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8/10/2017 4:08 PM
 

Hi All,

I've watched and thoroughly enjoyed the HPG longhouse tutotial on Clothing Systems and have been rethinking my own 'system' a bit. In particular, I've been trying to identify my ideal position on that continuum from 100% waterproof and unbreathable to very breathable with minimal rain protection. In most discussions I've read, it seems that folks are either in the high western desert, or the rainy pacific northwest. I live in Pennslyvania, and spend much of my outdoor time in or around the Appalachian trail corridor - rainy and sleety conditions are not uncommon, but certainly not a constant.

For the past several years, I've just taken along an REI rainjacket (with their REI Element coating) - but I've recently retired it, as it doesn't really keep me dry in the rain, vents poorly, and has that uncomfrtable crinkly feel. As my next move, I'm thinking of getting a good softshell (i.e. WIndcheater) and pairing it with a MilSurp ponch as a contingency garment. My thinking is I'd use the WC 90% of the time, then bring out the ponch for the other 10%.

For all you guys and gals that roam in temperate climes with moderate amounts of precip - what do you run in terms of rain protection? Is a poncho viable protection when a soft-shell would wet out? Or is it worthwhile to add on a rain shell? (budget limitations preclude getting BOTH the WC and a fancy hardshell).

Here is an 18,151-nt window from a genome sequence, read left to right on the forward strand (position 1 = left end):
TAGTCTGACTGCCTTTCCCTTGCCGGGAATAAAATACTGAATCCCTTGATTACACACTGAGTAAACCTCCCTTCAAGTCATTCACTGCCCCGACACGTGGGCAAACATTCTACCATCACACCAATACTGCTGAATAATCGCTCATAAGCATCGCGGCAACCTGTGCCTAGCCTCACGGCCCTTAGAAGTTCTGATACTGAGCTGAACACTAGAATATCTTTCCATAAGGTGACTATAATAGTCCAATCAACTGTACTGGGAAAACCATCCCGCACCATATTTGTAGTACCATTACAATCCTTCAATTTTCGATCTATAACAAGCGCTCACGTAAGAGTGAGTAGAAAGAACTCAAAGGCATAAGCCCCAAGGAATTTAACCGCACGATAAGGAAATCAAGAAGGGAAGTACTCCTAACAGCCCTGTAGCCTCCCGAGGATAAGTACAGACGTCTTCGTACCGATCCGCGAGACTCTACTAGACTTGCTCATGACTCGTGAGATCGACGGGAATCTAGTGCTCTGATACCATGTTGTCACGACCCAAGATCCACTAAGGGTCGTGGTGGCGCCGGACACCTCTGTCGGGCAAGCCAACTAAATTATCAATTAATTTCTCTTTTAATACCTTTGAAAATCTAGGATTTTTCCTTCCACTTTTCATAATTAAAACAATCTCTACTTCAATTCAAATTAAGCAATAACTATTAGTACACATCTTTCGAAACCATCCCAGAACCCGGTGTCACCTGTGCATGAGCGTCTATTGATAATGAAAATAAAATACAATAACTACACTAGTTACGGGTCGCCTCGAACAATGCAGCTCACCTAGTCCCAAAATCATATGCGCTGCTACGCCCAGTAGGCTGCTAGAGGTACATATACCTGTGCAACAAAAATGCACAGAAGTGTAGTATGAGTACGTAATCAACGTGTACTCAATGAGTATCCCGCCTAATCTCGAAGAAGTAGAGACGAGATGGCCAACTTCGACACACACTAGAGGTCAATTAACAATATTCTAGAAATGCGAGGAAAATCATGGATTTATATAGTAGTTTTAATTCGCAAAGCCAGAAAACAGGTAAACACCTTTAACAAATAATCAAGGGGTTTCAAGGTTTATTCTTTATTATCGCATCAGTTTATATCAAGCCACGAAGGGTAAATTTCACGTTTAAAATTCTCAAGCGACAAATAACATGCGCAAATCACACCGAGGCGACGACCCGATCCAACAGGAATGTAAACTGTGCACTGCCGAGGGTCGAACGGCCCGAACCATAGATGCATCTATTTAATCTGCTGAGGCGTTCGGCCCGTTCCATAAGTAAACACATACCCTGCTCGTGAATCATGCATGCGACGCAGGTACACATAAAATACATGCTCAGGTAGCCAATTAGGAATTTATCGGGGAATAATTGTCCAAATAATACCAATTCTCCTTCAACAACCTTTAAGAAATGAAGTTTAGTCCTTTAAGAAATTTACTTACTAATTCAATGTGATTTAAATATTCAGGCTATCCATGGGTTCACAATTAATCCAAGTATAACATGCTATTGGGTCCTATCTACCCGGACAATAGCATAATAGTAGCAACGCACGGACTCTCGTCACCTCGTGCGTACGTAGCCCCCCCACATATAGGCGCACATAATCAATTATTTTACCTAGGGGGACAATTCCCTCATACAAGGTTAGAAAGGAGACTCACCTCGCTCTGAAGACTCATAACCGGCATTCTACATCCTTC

Thanks in advance for the wisdom!

 

 

 
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8/12/2017 12:18 PM
 
I pack a Patagonia level 5 and a Snugpak Patrol Poncho.
 
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9/7/2017 12:03 PM
 

I think you would be fine with a Poncho in most situations. If you are mountaineering, going to be in very windy conditions, or in winter conditions, you will want a dedicated rain jacket. They are an investment, but they will keep you alive when conditions deteriorate. Most of the 3-layer shells in the $300 and up range are made of "breathable" and waterproof fabrics. They will be much more breatheable than the REI rainjacket you had. In my experience, 2.5 layer and 2 layer jackets leave you too clammy for any activity. They may be fine for in-town casual use, but not the mountains. With that being said, they are better than nothing. 

 
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